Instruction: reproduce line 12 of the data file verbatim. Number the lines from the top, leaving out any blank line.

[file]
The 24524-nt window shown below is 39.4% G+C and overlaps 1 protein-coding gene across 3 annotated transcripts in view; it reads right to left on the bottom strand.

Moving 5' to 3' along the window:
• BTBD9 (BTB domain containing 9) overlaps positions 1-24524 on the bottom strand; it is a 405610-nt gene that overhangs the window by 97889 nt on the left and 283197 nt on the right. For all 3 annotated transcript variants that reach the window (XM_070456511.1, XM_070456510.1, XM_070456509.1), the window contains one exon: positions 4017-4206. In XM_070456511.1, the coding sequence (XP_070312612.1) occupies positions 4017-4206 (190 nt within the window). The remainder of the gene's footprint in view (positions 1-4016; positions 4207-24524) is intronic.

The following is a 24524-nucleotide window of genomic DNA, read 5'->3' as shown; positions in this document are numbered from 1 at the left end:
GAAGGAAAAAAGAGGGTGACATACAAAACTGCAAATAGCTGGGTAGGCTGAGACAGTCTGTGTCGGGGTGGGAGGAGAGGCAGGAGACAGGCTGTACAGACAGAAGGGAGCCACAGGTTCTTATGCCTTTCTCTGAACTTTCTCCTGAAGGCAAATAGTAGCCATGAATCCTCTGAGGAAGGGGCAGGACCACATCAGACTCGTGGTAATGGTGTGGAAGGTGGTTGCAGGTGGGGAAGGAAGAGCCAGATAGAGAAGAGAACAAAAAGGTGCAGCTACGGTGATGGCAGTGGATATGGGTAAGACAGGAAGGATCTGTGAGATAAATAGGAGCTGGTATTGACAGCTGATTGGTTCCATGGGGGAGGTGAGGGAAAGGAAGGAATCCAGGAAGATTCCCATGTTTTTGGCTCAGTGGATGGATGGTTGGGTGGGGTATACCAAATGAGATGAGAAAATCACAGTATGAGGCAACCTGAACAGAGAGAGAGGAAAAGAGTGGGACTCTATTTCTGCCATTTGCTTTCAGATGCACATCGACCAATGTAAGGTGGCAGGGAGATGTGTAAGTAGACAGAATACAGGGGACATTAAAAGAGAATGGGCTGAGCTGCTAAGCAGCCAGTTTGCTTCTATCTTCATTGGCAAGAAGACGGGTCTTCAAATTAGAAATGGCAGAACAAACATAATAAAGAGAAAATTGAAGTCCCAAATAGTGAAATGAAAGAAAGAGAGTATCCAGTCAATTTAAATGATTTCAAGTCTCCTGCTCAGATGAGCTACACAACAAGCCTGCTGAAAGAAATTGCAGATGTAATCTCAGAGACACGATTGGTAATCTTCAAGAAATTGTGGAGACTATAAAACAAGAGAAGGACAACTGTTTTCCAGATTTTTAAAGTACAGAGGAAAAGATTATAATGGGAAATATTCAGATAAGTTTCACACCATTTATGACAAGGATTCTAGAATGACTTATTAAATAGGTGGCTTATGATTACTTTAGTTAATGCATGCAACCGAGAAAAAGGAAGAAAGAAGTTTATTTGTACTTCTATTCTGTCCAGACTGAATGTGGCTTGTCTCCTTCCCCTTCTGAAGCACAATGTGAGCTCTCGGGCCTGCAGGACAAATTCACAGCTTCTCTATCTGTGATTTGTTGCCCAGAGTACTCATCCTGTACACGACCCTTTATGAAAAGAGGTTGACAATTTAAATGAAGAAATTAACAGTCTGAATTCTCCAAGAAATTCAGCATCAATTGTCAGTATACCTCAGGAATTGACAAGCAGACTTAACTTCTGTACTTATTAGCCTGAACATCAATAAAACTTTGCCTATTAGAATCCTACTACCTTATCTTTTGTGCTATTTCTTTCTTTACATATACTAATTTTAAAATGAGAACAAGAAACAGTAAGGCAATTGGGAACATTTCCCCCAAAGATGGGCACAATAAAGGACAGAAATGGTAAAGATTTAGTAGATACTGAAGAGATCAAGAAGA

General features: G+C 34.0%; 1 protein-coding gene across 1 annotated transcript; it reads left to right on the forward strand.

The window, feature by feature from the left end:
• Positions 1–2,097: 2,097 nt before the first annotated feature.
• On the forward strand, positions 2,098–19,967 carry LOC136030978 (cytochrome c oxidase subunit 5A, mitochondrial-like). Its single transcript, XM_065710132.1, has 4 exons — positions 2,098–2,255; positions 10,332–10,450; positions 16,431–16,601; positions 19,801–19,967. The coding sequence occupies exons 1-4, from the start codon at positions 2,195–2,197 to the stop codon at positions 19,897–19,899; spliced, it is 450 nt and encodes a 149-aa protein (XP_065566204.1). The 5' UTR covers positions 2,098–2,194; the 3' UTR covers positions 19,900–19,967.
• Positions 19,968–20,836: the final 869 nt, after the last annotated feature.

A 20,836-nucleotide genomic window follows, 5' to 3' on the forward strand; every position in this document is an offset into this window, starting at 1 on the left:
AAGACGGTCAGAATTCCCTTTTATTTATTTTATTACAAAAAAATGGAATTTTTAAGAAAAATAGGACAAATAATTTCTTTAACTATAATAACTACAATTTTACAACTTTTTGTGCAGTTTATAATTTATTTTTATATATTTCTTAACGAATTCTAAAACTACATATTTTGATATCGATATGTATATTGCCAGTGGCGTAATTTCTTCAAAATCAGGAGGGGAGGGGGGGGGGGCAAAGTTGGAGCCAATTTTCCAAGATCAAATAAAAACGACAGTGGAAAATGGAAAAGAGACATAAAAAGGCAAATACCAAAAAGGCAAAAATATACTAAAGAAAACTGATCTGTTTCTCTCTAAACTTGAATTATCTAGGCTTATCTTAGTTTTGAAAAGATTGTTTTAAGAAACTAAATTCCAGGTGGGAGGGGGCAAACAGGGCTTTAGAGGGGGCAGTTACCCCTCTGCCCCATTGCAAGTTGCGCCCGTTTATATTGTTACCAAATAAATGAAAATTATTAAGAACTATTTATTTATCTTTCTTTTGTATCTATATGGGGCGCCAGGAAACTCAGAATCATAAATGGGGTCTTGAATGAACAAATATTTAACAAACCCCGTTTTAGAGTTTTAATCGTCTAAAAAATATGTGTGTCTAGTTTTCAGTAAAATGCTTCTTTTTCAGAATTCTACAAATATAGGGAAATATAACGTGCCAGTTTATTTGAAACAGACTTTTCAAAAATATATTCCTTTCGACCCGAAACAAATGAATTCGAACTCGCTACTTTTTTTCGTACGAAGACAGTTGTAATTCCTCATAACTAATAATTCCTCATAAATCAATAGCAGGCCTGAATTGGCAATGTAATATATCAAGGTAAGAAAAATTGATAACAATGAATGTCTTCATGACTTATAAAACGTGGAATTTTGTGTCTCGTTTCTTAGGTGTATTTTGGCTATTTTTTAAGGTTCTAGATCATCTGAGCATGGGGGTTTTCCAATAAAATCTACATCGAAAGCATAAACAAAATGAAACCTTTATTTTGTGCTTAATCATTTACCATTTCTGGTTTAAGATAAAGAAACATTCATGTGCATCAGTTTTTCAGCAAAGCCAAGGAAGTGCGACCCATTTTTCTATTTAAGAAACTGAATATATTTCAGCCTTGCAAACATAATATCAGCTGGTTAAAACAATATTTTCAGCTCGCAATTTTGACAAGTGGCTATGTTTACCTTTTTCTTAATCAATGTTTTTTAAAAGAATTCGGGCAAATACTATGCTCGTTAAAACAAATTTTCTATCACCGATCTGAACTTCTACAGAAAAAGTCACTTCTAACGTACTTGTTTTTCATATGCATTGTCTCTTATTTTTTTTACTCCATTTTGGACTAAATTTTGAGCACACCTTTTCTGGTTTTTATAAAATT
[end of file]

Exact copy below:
AAGACGGTCAGAATTCCCTTTTATTTATTTTATTACAAAAAAATGGAATTTTTAAGAAAAATAGGACAAATAATTTCTTTAACTATAATAACTACAATTTTACAACTTTTTGTGCAGTTTATAATTTATTTTTATATATTTCTTAACGAATTCTAAAACTACATATTTTGATATCGATATGTATATTGCCAGTGGCGTAATTTCTTCAAAATCAGGAGGGGAGGGGGGGGGGGCAAAGTTGGAGCCAATTTTCCAAGATCAAATAAAAACGACAGTGGAAAATGGAAAAGAGACATAAAAAGGCAAATACCAAAAAGGCAAAAATATACTAAAGAAAACTGATCTGTTTCTCTCTAAACTTGAATTATCTAGGCTTATCTTAGTTTTGAAAAGATTGTTTTAAGAAACTAAATTCCAGGTGGGAGGGGGCAAACAGGGCTTTAGAGGGGGCAGTTACCCCTCTGCCCCATTGCAAGTTGCGCCCGTTTATATTGTTACCAAATAAATGAAAATTATTAAGAACTATTTATTTATCTTTCTTTTGTATCTATATGGGGCGCCAGGAAACTCAGAATCATAAATGGGGTCTTGAATGAACAAATATTTAACAAACCCCGTTTTAGAGTTTTAATCGTCTAAAAAATATGTGTGTCTAGTTTTCAGTAAAATGCTTCTTTTTCAGAATTCTACAAATATAGGGAAATATAACGTGCCAGTTTATTTGAAACAGACTTTTCAAAAATATATTCCTTTCGACCCGAAACAAATGAATTCGAACTCGCTACTTTTTTTCGTACGAAGACAGTTGTAATTCCTCATAACTAATAATTCCTCATAAATCAATAGCAGGCCTGAATTGGCAATGTAATATATCAAGGTAAGAAAAATTGATAACAATGAATGTCTTCATGACTTATAAAACGTGGAATTTTGTGTCTCGTTTCTTAGGTGTATTTTGGCTATTTTTTAAGGTTCTAGATCATCTGAGCATGGGGGTTTTCCAATAAAATCTACATCGAAAGCATAAACAAAATGAAACCTTTATTTTGTGCTTAATCATTTACCATTTCTGGTTTAAGATAAAGAAACATTCATGTGCATCAGTTTTTCAGCAAAGCCAAGGAAGTGCGACCCATTTTTCTATTTAAGAAACTGAATATATTTCAGCCTTGCAAACATAATATCAGCTGGTTAAAACAATATTTTCAGCTCGCAATTTTGACAAGTGGCTATGTTTACCTTTTTCTTAATCAATGTTTTTTAAAAGAATTCGGGCAAATACTATGCTCGTTAAAACAAATTTTCTATCACCGATCTGAACTTCTACAGAAAAAGTCACTTCTAACGTACTTGTTTTTCATATGCATTGTCTCTTATTTTTTTTACTCCATTTTGGACTAAATTTTGAGCACACCTTTTCTGGTTTTTATAAAATT